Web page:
Gamasutra: The Art & Business of Making Gamesspacer
View All     RSS
September 2, 2014
arrowPress Releases
September 2, 2014
PR Newswire
View All





If you enjoy reading this site, you might also want to check out these UBM Tech sites:


Road to the IGF: Q-Games' PixelJunk 4AM Exclusive
Road to the IGF: Q-Games'  PixelJunk 4AM
February 4, 2013 | By Leigh Alexander

February 4, 2013 | By Leigh Alexander
Comments
    Post A Comment
More: Indie, Programming, Exclusive, IGF



Q-Games' Pixeljunk 4AM is a fascinating foray into dynamic, interactive music using the PlayStation Move controller; though the team calls it a "virtual audio canvas," it's sort of challenging to describe.

The game hinges on the core ideas of mixing different musical channels -- and of sharing sonic landscapes with other people. The team again worked with electronic musician and multimedia artist Baiyon, a PixelJunk mainstay, and the unique result has earned PixelJunk 4AM a Best Audio nomination in this year's Independent Games Festival.

As part of our ongoing series of interviews with IGF nominees, we catch up with lead designer Rowan Parker to talk about the game's style and inspiration, working with Baiyon, and the important role of indies in the changing landscape.

What background do you have making games?

I've been designing games for about six years now. My first job in the industry was with Koei in Tokyo. I now work at Q-Games in Kyoto, Japan on the PixelJunk series and am currently heading up the next big PixelJunk game, codenamed PixelJunk 1-6.

What development tools did you use?

We always develop our own in-house engine & tools for the PixelJunk games. We find this is the best way to milk every last bit of optimized performance out of the PlayStation 3.

How did you come up with the game's concept?

Dylan [Q-Games founder Dylan Cuthbert] and DJ Baiyon had been wanting to create a musical experience using the PS Move controller for quite some time. PixelJunk 4AM was the final realization of that idea.

It seems like an oblique question, but I've seen reviewers struggle with how to talk about 4AM; "music visualizer" "instrument" "toy", et cetera -- how do you describe it yourself, and who have you wanted to reach and engage with something that defies boundaries a little bit?

It's definitely hard for reviewers to talk about when they have no reference point to compare 4AM against; there's simply nothing else like it. We were really challenging people to think about what a "game" is, and the role of interaction between players, music and a live audience.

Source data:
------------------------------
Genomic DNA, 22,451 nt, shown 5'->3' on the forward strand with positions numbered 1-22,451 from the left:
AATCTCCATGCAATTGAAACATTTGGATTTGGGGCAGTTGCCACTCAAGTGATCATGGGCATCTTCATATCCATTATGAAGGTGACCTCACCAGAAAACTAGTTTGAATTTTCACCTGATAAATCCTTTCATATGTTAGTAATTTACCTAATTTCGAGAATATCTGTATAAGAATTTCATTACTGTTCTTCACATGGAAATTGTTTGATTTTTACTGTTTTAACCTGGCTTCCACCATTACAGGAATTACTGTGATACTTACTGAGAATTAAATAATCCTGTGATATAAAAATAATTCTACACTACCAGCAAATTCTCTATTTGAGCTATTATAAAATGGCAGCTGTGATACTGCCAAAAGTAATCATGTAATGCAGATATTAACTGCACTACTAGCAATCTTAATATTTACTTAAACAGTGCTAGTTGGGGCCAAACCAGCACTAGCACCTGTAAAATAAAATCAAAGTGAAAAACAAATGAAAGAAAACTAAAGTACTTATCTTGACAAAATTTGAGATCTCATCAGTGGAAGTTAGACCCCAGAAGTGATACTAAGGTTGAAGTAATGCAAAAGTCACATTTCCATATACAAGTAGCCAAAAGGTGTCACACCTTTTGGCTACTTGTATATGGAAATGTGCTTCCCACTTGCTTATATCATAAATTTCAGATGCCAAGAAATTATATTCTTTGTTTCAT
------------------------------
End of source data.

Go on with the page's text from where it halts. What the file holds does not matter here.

We dubbed it a "Virtual Audio Canvas" as the music literally exists in the space around you. I'm glad we've been able to give regular people the experience of performing a music set live to thousands of people! Most people would never get to experience that in their lifetimes.

You worked with Baiyon for the individual tracks and, I imagine, in terms of the overarching sonic landscape. What was that process like, and how did it differ from previous work with him doing soundtracks for other PixelJunk games?

It certainly doesn't compare to just a regular soundtrack from normal games. 4AM's music is intrinsically linked to the Audio Canvas for control of the sound. Without Baiyon working closely with us to split each song into its core channels of Kick, Bass, Rhythm and Synth, we wouldn't have been able to analyze such granular musical elements and offer control of them to the player. This was an advantage unique to working very closely and directly with a DJ.

What was the inspiration behind the game's art style?

Our artists worked together with Baiyon using many sources of inspiration for the visualizers in 4AM. Anything from patching a KORG synthesizer to the stargate scene from 2001: A Space Odyssey.

Have you played any of the other IGF finalists? Any games you've particularly enjoyed?

Dear Super Hexagon. I can't bear another minute without you by my side. We must elope. I'll await you tonight beyond the old mill. Rowan. <3

What do you think of the current state of the indie scene?

Right now, indies are making the "gamer's games." Larger publishers can continue to push out "opiates for the masses" while indies remain small and nimble enough to be truly creative.

That's not to say all big budget games are terrible, but there's something elegant in watching how indies always seem to make it to each new platform first with a heap of real off-the-wall creativity in tow. Game on!


Related Jobs

WB Games
WB Games — Kirkland, Washington, United States
[09.02.14]

Senior Software Engineer, Graphics
Wargaming.net
Wargaming.net — Chicago, Illinois, United States
[09.02.14]

QA Analyst - Web
Playtika Santa Monica
Playtika Santa Monica — Santa Monica, California, United States
[09.01.14]

Sr. BI Developer
Wargaming.net
Wargaming.net — Hunt Valley, Maryland, United States
[09.01.14]

Engineering Manager










Comments



none
 
Comment: